Day 758: Six Ukrainian Soldiers Wounded With Heavy Fighting North And South Of Donetsk

March 16, 2016


Yesterday’s live coverage of the Ukraine conflict can be found here.


An Invasion By Any Other Name: The Kremlin’s Dirty War in Ukraine


Ukrainian Military Claims Civilians Wounded During Shelling Of Zaytsevo Today

The Ukrainian military claims that civilians have been wounded after Russian-backed fighters shelled the village of Zaytsevo, north of separatist-held Gorlovka.

According to the ATO Press Center, Russian-backed fighters conducted eight attacks today with 120- and 82-mm mortars, striking homes in the village.

Gorlovka news site reports, citing locals, that fighting has intensified to the north of the town as darkness falls this evening.

Several residents have apparently reported tank fire, in addition to mortars and small arms.

— Pierre Vaux

Ukrainian Soldier Reportedly Killed By Sniper In Avdeyevka

Leviy Bereg‘s Oleksandr Rudomanov reports that a Ukrainian soldier has been killed by a sniper in Avdeyevka, north of Donetsk.

According to the report, the soldier, born in the Poltava region, was a member of the 16th Independent Mechanised Infantry Battalion.

Another soldier from this same battalion was wounded last night, Rudomanov writes.

— Pierre Vaux

Prosecutor General Shokin Returns To Work After Month On Leave And Letter Of Resignation

Viktor Shokin, Ukraine’s Prosecutor General, has returned to work following a month-long leave of absence and his reported resignation.

Ukrainska Pravda¬†reported this morning, citing sources at the Prosecutor General’s Office, that Shokin came in today and was at work in his office.

Prosecutor Vladislav Kutsenko confirmed to the 112 television channel that Shokin’s official leave had ended yesterday and that the Prosecutor General was today “conducting workshops, receiving heads of departments, offices and other prosecutors.”

On February 19, President Petro Poroshenko’s press secretary, Svyatoslav Tsegolko confirmed that Shokin’s letter of resignation had been received.

Poroshenko publicly called for both Shokin and the prime minister, Arseniy Yatsenyuk, to resign earlier that week:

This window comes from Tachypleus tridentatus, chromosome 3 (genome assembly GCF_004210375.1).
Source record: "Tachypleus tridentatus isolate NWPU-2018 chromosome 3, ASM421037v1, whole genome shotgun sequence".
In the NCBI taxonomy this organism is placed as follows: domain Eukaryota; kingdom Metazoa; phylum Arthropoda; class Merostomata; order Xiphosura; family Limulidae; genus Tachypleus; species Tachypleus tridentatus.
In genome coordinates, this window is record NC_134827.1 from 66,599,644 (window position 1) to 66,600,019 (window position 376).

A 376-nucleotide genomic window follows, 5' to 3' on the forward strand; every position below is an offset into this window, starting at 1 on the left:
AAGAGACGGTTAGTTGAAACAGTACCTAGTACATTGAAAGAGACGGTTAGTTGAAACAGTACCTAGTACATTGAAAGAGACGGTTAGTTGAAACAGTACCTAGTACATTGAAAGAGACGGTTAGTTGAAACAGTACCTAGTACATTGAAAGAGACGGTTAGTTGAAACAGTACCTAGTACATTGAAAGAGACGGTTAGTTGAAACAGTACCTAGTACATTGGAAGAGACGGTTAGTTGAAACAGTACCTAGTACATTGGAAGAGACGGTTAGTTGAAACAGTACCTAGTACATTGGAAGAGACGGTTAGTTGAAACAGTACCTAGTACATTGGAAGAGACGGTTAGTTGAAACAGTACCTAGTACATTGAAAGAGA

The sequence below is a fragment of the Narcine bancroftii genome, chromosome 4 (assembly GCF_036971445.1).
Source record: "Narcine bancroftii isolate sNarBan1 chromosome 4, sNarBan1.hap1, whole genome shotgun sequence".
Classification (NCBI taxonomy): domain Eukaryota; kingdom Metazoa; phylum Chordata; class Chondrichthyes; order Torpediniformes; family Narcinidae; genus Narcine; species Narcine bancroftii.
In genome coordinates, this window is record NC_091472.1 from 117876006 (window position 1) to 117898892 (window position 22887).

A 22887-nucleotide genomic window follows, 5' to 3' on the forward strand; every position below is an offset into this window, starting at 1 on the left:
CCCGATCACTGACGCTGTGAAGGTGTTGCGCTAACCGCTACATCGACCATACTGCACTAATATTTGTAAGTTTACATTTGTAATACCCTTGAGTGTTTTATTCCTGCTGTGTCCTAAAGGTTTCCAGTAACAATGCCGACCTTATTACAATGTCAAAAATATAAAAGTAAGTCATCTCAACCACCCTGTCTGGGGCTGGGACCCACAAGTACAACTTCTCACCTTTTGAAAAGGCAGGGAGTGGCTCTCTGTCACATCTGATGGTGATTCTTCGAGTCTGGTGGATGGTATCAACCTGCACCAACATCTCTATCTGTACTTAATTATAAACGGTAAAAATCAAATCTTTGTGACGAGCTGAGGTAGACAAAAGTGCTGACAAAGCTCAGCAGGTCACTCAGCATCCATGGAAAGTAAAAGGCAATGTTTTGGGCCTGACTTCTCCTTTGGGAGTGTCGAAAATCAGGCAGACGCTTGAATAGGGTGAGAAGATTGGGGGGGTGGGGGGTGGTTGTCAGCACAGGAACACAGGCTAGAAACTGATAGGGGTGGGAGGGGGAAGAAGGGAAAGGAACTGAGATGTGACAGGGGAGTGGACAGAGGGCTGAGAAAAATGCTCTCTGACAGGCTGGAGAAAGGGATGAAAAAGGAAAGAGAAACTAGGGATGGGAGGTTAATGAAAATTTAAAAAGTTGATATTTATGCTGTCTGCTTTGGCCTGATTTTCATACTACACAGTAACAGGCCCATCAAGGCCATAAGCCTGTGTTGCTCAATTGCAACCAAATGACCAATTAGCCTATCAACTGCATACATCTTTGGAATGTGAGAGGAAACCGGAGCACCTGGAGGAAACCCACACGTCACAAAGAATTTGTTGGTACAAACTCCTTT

Today a legislative committee is due to consider a draft decree on Shokin’s dismissal, but the Prosecutor General himself does not intend to attend, Kutsenko said.

Shokin had long been criticised for obstructing the progress of reforms in the post-Maidan government, with his deputy, Vitaly Kasko, resigning in protest on February 15:

— Pierre Vaux
Six Ukrainian Soldiers Wounded With Heavy Fighting North And South Of Donetsk

Six Ukrainian soldiers have been wounded south of Donetsk as Kiev claims that Russian-backed fighters have fired around a hundred mortar shells yesterday.

At a noon briefing today, Colonel Andriy Lysenko, a military spokesman for the Presidential Administration, told reporters that the casualties had been incurred near Novotroiskoye, a Ukrainian-held town on the highway between Donetsk and Mariupol.

According to the Ukrainian military, two attempts, supported by mortar fire, were made, one at around 10:00 and another at 17:00, to break through the Ukrainian lines in this area. Lysenko said that both attacks were repelled by Ukrainian fire.

This morning, the Ukrainian military’s ATO Press Centre reported a total of 42 attacks across the front line with around a hundred 120 and 82 mm mortar shells fired.

Particularly heavy fighting was seen to the north of Donetsk, with mortar fire directed at Ukrainian positions near Nevelskoye, Opytnoye, Avdeyevka and Novgorodskoye.

Heavy fighting was also reported in the Gorlovka area, near Zaytsevo and Svetlodarsk.

In the Lugansk region, the military reports attacks near Popasnaya and Troitskoye.

Attacks continued this morning, the military claims, with attacksnear Zaytsevo and Avdeyevka, where a tank shelled Ukrainian positions and civilian infrastructure. 

The ‘defence ministry’ of the self-declared Donetsk People’s Republic (DNR) claims meanwhile that Ukrainian forces conducted 38 attacks, firing 210 shells.

— Pierre Vaux